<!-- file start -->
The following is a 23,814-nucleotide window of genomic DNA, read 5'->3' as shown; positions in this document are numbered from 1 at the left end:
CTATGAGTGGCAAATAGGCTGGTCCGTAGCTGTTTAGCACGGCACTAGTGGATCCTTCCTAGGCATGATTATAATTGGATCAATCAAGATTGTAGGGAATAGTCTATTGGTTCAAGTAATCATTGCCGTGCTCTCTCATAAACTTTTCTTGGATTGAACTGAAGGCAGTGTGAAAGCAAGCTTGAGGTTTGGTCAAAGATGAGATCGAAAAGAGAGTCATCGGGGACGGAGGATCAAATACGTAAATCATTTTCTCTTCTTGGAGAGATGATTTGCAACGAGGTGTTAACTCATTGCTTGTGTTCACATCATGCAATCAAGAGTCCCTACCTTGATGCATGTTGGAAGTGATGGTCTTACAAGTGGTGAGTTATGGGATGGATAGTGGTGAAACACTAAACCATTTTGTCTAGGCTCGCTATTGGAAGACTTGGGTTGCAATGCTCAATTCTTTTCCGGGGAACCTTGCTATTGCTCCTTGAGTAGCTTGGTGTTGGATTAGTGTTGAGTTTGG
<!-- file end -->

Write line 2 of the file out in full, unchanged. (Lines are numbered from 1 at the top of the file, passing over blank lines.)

CTATGAGTGGCAAATAGGCTGGTCCGTAGCTGTTTAGCACGGCACTAGTGGATCCTTCCTAGGCATGATTATAATTGGATCAATCAAGATTGTAGGGAATAGTCTATTGGTTCAAGTAATCATTGCCGTGCTCTCTCATAAACTTTTCTTGGATTGAACTGAAGGCAGTGTGAAAGCAAGCTTGAGGTTTGGTCAAAGATGAGATCGAAAAGAGAGTCATCGGGGACGGAGGATCAAATACGTAAATCATTTTCTCTTCTTGGAGAGATGATTTGCAACGAGGTGTTAACTCATTGCTTGTGTTCACATCATGCAATCAAGAGTCCCTACCTTGATGCATGTTGGAAGTGATGGTCTTACAAGTGGTGAGTTATGGGATGGATAGTGGTGAAACACTAAACCATTTTGTCTAGGCTCGCTATTGGAAGACTTGGGTTGCAATGCTCAATTCTTTTCCGGGGAACCTTGCTATTGCTCCTTGAGTAGCTTGGTGTTGGATTAGTGTTGAGTTTGG